Finding a Reason to Survive (and an unexpected seat at the Oscars)
Matt D'Arrigo '95 believes in the transformative power of art. He has felt its effects firsthand, and has seen it in the faces of those who enter the studio feeling defeated, and leave with a sense of release and empowerment.
D'Arrigo had always struggled in school, until one day his 6th-grade teacher complimented a drawing he created. His classmates gathered around the drawing, clearly impressed with D'Arrigo's skill.
"All of a sudden I was the artist in the class - I had an identity," he said. "It built my confidence and became my 'go-to' whenever I was feeling down or low."
During his freshman year at Spring Hill, D'Arrigo's mother and sister were both diagnosed with cancer. He took the following year off from school to help care for them, relying on his art and love of music to get him through that difficult time.
"I used to go up to my bedroom, close the door, put on music and paint. Everything would be better after that," he said.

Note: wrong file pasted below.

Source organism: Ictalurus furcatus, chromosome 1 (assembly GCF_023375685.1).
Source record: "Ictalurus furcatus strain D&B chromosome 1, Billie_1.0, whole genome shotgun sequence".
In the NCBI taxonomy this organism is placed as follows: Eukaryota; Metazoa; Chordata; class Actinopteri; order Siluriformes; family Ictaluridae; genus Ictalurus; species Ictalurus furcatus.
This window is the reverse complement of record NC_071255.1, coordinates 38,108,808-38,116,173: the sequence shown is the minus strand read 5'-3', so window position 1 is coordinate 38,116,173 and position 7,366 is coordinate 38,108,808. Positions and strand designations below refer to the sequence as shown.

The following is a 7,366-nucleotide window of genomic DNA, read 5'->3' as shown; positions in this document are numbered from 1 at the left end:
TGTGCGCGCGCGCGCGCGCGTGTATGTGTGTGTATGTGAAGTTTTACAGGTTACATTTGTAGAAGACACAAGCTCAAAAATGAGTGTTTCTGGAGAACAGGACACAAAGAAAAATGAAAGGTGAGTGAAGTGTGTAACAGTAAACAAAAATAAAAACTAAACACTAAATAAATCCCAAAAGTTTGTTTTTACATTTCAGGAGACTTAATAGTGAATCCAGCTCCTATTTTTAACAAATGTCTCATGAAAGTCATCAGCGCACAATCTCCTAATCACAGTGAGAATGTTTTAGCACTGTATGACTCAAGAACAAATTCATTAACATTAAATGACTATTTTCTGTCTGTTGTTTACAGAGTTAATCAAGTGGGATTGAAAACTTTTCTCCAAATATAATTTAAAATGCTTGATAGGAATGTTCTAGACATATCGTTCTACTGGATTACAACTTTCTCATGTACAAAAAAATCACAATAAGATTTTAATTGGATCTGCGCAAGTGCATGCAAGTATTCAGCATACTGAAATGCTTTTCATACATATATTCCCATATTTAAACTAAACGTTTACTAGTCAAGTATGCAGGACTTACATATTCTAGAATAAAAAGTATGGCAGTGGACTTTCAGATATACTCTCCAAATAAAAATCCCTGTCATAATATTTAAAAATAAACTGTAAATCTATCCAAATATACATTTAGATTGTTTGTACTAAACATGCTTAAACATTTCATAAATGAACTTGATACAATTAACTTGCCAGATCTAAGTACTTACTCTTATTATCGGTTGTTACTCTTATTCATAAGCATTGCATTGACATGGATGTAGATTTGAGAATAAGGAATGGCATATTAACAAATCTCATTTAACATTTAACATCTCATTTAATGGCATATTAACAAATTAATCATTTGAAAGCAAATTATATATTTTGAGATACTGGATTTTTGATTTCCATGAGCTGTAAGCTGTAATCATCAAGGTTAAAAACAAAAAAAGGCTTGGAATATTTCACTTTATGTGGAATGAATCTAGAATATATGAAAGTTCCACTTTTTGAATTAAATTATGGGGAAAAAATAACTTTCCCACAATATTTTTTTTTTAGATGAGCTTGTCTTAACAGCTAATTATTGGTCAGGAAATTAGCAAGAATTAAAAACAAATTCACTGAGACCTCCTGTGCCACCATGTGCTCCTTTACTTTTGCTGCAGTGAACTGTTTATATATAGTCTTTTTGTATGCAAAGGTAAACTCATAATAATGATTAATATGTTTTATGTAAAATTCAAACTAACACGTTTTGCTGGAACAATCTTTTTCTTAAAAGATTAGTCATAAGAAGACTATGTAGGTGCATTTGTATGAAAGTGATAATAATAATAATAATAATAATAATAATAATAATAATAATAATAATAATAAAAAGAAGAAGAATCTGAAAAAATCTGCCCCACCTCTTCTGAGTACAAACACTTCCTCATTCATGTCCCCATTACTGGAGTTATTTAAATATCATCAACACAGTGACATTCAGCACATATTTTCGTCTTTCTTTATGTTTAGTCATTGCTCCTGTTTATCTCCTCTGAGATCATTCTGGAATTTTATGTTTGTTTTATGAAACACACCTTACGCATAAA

It was then that D'Arrigo came up with the idea for A Reason To Survive (ARTS). If art and music could serve as a refuge for him, he surmised, then it could help other young people facing their own struggles. His mother, Pat, passed away later that year, in 1992; his sister, Kate, made a full recovery from lymphoma.
"I returned to Spring Hill knowing that I was going to create ARTS," said D'Arrigo, founder and CEO of the San Diego-based nonprofit.
After graduating from Spring Hill with a degree in fine art, the Boston native moved to San Diego in 1998 and worked for Pacific Event Productions, where he started out as a scenic artist for the Super Bowl XXXII pre-game and halftime shows.